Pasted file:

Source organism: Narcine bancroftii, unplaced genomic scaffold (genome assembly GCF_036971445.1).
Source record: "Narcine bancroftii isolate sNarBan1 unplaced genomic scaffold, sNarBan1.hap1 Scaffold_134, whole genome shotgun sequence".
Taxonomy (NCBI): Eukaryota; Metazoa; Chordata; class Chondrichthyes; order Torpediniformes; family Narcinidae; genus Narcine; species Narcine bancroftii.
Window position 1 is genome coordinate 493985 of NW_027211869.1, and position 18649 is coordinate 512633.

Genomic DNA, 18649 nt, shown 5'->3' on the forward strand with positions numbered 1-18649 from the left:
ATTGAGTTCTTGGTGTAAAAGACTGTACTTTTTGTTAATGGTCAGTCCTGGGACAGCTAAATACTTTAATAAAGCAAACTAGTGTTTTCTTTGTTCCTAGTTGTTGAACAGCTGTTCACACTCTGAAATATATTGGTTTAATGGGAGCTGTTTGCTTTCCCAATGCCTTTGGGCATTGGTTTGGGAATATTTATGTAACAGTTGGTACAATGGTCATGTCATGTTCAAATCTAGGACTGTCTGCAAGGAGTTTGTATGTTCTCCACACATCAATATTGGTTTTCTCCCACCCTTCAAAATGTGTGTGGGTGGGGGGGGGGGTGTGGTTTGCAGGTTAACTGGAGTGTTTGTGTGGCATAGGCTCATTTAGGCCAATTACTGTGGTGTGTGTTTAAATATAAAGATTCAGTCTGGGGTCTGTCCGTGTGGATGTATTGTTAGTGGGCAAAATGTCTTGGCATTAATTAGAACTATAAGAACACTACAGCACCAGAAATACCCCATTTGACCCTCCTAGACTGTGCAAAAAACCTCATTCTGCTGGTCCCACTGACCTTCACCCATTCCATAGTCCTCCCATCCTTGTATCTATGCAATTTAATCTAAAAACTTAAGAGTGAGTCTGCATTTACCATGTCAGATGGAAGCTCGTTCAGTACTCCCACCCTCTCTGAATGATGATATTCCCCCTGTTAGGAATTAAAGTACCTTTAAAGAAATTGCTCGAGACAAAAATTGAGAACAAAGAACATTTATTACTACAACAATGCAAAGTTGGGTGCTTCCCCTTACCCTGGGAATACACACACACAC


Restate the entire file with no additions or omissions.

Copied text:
Source organism: Narcine bancroftii, unplaced genomic scaffold (genome assembly GCF_036971445.1).
Source record: "Narcine bancroftii isolate sNarBan1 unplaced genomic scaffold, sNarBan1.hap1 Scaffold_134, whole genome shotgun sequence".
Taxonomy (NCBI): Eukaryota; Metazoa; Chordata; class Chondrichthyes; order Torpediniformes; family Narcinidae; genus Narcine; species Narcine bancroftii.
Window position 1 is genome coordinate 493985 of NW_027211869.1, and position 18649 is coordinate 512633.

Genomic DNA, 18649 nt, shown 5'->3' on the forward strand with positions numbered 1-18649 from the left:
ATTGAGTTCTTGGTGTAAAAGACTGTACTTTTTGTTAATGGTCAGTCCTGGGACAGCTAAATACTTTAATAAAGCAAACTAGTGTTTTCTTTGTTCCTAGTTGTTGAACAGCTGTTCACACTCTGAAATATATTGGTTTAATGGGAGCTGTTTGCTTTCCCAATGCCTTTGGGCATTGGTTTGGGAATATTTATGTAACAGTTGGTACAATGGTCATGTCATGTTCAAATCTAGGACTGTCTGCAAGGAGTTTGTATGTTCTCCACACATCAATATTGGTTTTCTCCCACCCTTCAAAATGTGTGTGGGTGGGGGGGGGGGTGTGGTTTGCAGGTTAACTGGAGTGTTTGTGTGGCATAGGCTCATTTAGGCCAATTACTGTGGTGTGTGTTTAAATATAAAGATTCAGTCTGGGGTCTGTCCGTGTGGATGTATTGTTAGTGGGCAAAATGTCTTGGCATTAATTAGAACTATAAGAACACTACAGCACCAGAAATACCCCATTTGACCCTCCTAGACTGTGCAAAAAACCTCATTCTGCTGGTCCCACTGACCTTCACCCATTCCATAGTCCTCCCATCCTTGTATCTATGCAATTTAATCTAAAAACTTAAGAGTGAGTCTGCATTTACCATGTCAGATGGAAGCTCGTTCAGTACTCCCACCCTCTCTGAATGATGATATTCCCCCTGTTAGGAATTAAAGTACCTTTAAAGAAATTGCTCGAGACAAAAATTGAGAACAAAGAACATTTATTACTACAACAATGCAAAGTTGGGTGCTTCCCCTTACCCTGGGAATACACACACACAC